The One Book That Changed My Perspective on Money

Photo by Kenny Eliason on Unsplash

I’m just about one year away from graduating from university, which frequently makes me question what I truly want to do in my life. I am very much aware of the conveyer belt of school > university > rat-race job > possible retirement, and I don’t want my life to conform to that simplistic mould.

I don’t want most of my adult life to be defined by the mode I happen to earn money. I don’t want to be prevented from experimenting, exploring and creating due to a lack of finances.

So, I started reading a lot of personal finance books. They all had some useful advice, but Your Money or Your Life by Joseph R. Dominguez and Vicki Robin completely changed my perspective on money. Here are a few things that this book made me realise:

1 I started viewing the act of earning money as synonymous with exchanging my (finite) life energy. Momentarily, I saw a shift in how I approached my job. Am I living to work or working to live?

Money is something we choose to trade our life energy for ~ Your Money or Your Life

Photo by Morgan Housel on Unsplash

2 It forced me to actually track my income and expenses. I set up a rudimentary Excel table which I fill out monthly. Through using it, I identified areas where I’m overspending and live on less than I make while allowing myself to spend on things that genuinely make me happy (such as dance lessons).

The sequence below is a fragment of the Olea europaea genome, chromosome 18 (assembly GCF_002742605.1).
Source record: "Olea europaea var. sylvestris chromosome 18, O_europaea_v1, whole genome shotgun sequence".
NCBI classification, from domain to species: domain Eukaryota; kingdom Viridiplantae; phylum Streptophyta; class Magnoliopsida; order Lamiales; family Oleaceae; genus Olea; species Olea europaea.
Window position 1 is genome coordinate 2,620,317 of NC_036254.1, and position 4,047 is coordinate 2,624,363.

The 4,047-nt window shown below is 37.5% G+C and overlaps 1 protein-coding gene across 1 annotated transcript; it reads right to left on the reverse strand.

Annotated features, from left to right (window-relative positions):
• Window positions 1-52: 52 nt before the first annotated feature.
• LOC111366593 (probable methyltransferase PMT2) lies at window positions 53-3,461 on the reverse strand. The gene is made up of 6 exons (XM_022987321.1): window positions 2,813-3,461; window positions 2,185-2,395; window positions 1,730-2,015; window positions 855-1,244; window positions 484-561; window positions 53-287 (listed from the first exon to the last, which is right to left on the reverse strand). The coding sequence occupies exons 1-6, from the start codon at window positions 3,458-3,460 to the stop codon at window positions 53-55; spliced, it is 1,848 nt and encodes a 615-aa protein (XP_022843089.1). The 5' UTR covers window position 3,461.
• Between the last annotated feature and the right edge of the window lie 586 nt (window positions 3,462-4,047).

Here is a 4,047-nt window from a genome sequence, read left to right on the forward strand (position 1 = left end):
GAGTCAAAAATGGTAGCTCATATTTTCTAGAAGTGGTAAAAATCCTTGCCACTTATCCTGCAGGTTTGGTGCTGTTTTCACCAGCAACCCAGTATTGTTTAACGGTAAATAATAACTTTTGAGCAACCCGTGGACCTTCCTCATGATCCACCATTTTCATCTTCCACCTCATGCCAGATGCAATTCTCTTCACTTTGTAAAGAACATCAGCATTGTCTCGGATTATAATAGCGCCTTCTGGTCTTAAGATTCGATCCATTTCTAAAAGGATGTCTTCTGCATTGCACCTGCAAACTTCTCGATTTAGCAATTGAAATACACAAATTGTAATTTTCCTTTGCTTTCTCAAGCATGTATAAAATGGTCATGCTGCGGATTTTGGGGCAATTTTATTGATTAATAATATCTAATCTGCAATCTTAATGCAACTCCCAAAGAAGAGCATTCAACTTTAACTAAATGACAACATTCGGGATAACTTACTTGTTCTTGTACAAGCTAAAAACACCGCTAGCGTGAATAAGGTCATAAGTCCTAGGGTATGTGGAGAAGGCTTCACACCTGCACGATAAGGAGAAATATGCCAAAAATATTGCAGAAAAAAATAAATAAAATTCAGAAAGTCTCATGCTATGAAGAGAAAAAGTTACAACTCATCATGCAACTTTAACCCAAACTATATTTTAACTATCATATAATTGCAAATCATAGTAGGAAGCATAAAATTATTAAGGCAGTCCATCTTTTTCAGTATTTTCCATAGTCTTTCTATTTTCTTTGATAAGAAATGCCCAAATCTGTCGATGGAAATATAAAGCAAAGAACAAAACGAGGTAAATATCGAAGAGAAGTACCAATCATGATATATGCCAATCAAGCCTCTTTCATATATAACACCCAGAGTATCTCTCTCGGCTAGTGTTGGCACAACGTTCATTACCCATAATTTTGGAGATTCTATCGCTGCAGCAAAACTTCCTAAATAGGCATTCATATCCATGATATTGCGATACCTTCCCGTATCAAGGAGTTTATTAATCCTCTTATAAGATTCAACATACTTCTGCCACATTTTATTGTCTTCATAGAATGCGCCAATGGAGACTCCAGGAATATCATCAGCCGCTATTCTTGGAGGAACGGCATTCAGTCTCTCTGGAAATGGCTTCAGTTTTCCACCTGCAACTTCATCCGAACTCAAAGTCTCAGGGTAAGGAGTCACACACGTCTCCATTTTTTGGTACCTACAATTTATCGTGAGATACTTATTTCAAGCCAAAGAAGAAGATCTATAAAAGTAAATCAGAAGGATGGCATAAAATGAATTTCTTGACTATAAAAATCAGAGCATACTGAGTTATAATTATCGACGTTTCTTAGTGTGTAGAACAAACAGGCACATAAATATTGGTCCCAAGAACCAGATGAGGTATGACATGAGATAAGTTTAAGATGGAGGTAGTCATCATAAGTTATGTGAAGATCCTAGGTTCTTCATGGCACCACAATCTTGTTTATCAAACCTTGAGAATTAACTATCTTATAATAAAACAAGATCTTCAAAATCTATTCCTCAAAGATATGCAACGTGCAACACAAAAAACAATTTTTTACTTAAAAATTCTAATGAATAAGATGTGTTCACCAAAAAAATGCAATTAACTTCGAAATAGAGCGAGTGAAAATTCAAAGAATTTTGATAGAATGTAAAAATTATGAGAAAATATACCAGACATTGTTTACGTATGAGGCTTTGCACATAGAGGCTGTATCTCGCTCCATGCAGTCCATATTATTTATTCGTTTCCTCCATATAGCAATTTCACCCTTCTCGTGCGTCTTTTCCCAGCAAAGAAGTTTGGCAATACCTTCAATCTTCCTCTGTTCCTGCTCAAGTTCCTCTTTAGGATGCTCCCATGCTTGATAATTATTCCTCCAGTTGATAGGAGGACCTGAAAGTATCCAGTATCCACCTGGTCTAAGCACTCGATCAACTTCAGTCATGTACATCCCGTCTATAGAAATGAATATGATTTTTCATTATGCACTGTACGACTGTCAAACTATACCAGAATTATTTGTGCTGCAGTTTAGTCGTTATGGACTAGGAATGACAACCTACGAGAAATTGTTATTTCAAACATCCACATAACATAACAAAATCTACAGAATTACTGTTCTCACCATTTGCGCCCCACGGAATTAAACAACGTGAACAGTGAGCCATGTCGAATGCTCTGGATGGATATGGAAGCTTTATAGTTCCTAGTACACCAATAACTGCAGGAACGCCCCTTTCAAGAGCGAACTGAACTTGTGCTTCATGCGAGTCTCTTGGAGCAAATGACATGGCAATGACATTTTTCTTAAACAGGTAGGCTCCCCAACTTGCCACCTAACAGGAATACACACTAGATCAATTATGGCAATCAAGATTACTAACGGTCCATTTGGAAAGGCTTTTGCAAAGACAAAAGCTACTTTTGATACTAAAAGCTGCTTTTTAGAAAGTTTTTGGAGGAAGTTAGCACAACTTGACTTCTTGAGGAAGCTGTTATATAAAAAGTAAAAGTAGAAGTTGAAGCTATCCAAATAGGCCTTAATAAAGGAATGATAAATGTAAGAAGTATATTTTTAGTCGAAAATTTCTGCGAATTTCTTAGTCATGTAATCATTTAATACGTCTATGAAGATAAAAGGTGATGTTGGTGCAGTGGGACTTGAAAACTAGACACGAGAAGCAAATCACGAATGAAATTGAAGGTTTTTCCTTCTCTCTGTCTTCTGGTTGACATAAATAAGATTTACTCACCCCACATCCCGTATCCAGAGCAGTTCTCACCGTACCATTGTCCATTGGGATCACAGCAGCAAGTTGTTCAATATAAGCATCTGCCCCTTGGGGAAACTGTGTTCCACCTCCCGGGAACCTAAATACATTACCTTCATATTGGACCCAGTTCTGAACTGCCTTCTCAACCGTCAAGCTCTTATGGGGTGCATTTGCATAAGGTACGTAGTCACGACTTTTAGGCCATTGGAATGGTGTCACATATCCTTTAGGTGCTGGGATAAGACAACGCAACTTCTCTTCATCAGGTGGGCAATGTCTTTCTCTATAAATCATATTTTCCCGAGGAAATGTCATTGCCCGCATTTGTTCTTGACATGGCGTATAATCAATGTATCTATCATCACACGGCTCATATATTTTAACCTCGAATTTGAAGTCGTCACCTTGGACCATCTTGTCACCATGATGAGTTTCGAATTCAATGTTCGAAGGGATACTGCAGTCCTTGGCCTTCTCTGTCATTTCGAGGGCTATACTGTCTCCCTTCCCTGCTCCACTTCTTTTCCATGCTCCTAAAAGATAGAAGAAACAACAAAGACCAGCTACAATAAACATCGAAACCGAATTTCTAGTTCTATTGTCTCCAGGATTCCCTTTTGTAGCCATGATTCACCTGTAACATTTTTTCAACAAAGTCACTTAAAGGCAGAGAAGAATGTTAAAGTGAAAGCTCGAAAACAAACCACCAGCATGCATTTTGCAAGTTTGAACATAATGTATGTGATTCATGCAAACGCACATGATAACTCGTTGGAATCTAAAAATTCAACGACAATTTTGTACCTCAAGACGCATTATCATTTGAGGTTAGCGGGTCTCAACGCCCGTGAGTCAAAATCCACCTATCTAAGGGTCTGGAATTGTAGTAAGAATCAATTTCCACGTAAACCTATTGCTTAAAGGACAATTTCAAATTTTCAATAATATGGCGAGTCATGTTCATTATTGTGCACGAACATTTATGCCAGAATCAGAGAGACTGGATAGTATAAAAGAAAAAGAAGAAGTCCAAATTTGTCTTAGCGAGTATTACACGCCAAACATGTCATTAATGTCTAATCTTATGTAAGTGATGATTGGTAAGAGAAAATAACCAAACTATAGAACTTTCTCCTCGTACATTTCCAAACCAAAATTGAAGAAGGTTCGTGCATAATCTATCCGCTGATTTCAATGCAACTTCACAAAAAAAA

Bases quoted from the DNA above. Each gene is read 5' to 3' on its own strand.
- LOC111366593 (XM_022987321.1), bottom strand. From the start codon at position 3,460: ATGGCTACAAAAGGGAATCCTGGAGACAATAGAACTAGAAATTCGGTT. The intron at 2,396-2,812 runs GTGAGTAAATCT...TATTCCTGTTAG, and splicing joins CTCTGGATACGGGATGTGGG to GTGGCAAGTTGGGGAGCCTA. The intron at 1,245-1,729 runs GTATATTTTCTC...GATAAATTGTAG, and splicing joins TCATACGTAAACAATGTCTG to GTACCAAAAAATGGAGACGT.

The Excel sheet I use. Source: Author

Apart from tracking expenses I also answer two questions for every purchase I make:

  • Does this expense reflect my values? (Ever heard of voting with your dollar?)
  • Is this expense a good use of my life energy (Is this expense worth the number of hours I put into earning the money I spent on it?)

All of these values for income and expenses automatically land in this graph:

My Wall Chart (the y axis is removed because I don’t feel comfortable sharing the exact numbers) Source: Author

Notice how initially my expenses were higher than my income, and now notice how large of a gap I have between my floor (expenses) and my ceiling (income). The difference between there two goes straight into my savings.

3 I started saving my money. Money in your bank account gives you: inner peace, satisfaction, a “cushion” to fall on (in case you lose your source of income), and may even allow you to leverage the power of compounding. One day, I hope that my capital earned on my savings can take the place of your work income. Then I will be able to decide if I want to keep working or not.

Savings over time. Source: Author

Notice how when the income-expenses difference grows, so does the rate at which my savings increase.

To conclude

If you’re anything like me, with the weight of adulthood and your future wanting to rest itself on top of your shoulders, then you’re no stranger to existential dread resulting from finances. Even at the age of 21, I find myself ridden with anxiety over whether I’ll ever be able to retire, and if so, how?

Ultimately, Your Money or Your Life by Joseph R. Dominguez and Vicki Robin is just one of the tools I’m using to alleviate this ever-present existential dread. I believe the book is effective because so much of it is common sense. Even though the book is a little dated, with its US-centric approach and the “stories” woven throughout the book, underneath, a beautifully simple programme emerges, teaching you how to properly quantify and track your money.

What are some of the things that have changed your perspective on money?